Deccan Merchants Co-operative Bank Ltd. v. M/s.
Dalichand Jugraj Jain & Ors.,  1 SCR 887; Sabharwal Brothers & Anr. v. Smt. Cuna Amrit Thandani of Bombay,  1SCR 53 and I. R. Hingorani v. P.K. Shah & Ors., AIR 1972 SC 2161, distinguished.
C.P. Khanna v. V.K. Kalghatgi & Ors., AIR 1970 Bombay 201 and Rasiklal Patel & Ors. v. Kailasgauri Ramanlal Mehta
& CIVIL APPELIATE JURISDTCTION: Civil Appeal No. 472 of 1985 From the Judgment and Order dated 9.8.1983 of the Bombay High Court in Writ Petition No. 1907 of 1983.
V.M. Tarkunde, S.K. Dholakia, Y.R. Naik, K. Rajendra Choudhary, K. Shivraj Choudhary, A.M. Khanwilkar and A.S.
Bhasme for the Appellants.
PG NO 86 U.R. Lalit, Girish Chandra and M.N. Shroff for the Respondents.
The Judgment of the Court was delivered by B.C. RAY, J. This Appeal by special leave is directed against the judgment and order dated 9th August 1983 passed in Writ Petition No. 1907 of 1983 by the High Court of Judicature at Bombay dismissing the writ petition and confirming the judgments and orders by the Maharashtra Co- operative Appellate Tribunal made in Appeal No. 280 of 1978 and by and Co-operative Court, Greater Bombay allowing the application of respondent Co-operative Society filed under Sec. 91(1) of Maharashtra Co-operative Societies Act, 1960 directing eviction of the respondent No. 2 member of the Society as well as the appellants nos. 1 and 2 who are trespassers from its flat No. 7 in the building of the disputants 'Fairfield.'' Churchgate Reclamation, Bombay 20.
The facts giving rise to the present appeal are that the respondent "Fairfield Co-operative Housing Society" which is a "Tenant Co-partnership Housing Society'' under Registration No. B -1412 of 1955 owned the suit premises.
The respondent No. 2 Smt. Vishni J. Kalwani as a member of the Society was allotted Flat No. 7 in the 1st Floor of the suit premises for residing therein with members of her family. The respondent No. 2 permitted the appellant No. I M/s. A.V.R. and Co. to possess and occupy the said flat as a licencee without the consent of the Society and in breach of bye-laws and Regulation No. 4 of the Society's Regulations contained in Farm No. A of the Society's bye- laws. It has been alleged in the dispute application that the respondent No. 2 obtained the flat as a member only for investment purposes and she was profiteering by letting out the flat to other persons contrary to the Bye-laws and Regulations of the Society. The Society after coming to know of this position served a notice on March 10, 1973 on her asking her to vacate the flat. In the said notice it was alleged that the respondent No 2 parted with the possession of the flat without the Society's consent and in contravention of the Bye-laws and Regulations of the Society. The Society also alleged that the occupants of the flat were a source of nuisance and annoyance to other members of the society and further that she had been a persistent defaulter in payment of Societies dues which by the date of notice had come to Rs.10,004.38 Paisa. The notice sent to Respondent No. 2 was not replied to.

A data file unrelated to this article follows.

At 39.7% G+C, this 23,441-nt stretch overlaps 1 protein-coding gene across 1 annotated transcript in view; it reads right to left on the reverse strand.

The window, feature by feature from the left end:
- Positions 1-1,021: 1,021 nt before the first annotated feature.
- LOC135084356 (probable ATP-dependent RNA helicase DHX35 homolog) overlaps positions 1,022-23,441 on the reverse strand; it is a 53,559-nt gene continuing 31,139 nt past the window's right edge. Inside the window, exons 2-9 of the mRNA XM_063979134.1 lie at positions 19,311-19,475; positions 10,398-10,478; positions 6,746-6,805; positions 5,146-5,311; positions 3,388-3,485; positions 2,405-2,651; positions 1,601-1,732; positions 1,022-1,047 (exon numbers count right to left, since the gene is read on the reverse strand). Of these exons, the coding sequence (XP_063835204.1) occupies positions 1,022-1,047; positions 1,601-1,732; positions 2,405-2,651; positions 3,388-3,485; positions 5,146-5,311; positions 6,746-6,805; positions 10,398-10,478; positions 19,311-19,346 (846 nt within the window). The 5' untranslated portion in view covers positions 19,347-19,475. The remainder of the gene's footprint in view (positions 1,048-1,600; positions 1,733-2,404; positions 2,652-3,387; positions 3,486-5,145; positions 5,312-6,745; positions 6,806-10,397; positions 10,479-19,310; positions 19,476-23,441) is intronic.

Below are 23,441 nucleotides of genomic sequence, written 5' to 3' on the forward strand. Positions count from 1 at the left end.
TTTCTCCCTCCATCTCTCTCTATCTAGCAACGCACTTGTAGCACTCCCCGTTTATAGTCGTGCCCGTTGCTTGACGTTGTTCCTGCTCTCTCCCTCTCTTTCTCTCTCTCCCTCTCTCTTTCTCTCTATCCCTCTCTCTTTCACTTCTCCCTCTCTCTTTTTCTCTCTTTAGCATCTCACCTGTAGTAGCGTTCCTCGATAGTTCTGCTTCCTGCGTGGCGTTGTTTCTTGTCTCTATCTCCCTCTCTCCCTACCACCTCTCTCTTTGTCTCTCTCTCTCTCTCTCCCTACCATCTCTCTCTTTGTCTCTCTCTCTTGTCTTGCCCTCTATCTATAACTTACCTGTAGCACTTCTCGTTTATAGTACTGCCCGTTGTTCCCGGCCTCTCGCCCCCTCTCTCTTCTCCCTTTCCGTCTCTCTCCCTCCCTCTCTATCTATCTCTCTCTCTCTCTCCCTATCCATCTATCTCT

Thereafter the Society sent another letter stating all these facts. The respondent No. 2 did not comply with the request.
The Co-operative Society, respondent No. 1,filed a dispute against the respondent No. 2 who is a member for possession PG NO 87 of the said flat given to her. The Society also joined the appellant Nos. 1 and 2. the two occupants as opposite parties and sought for possession from all the opponents.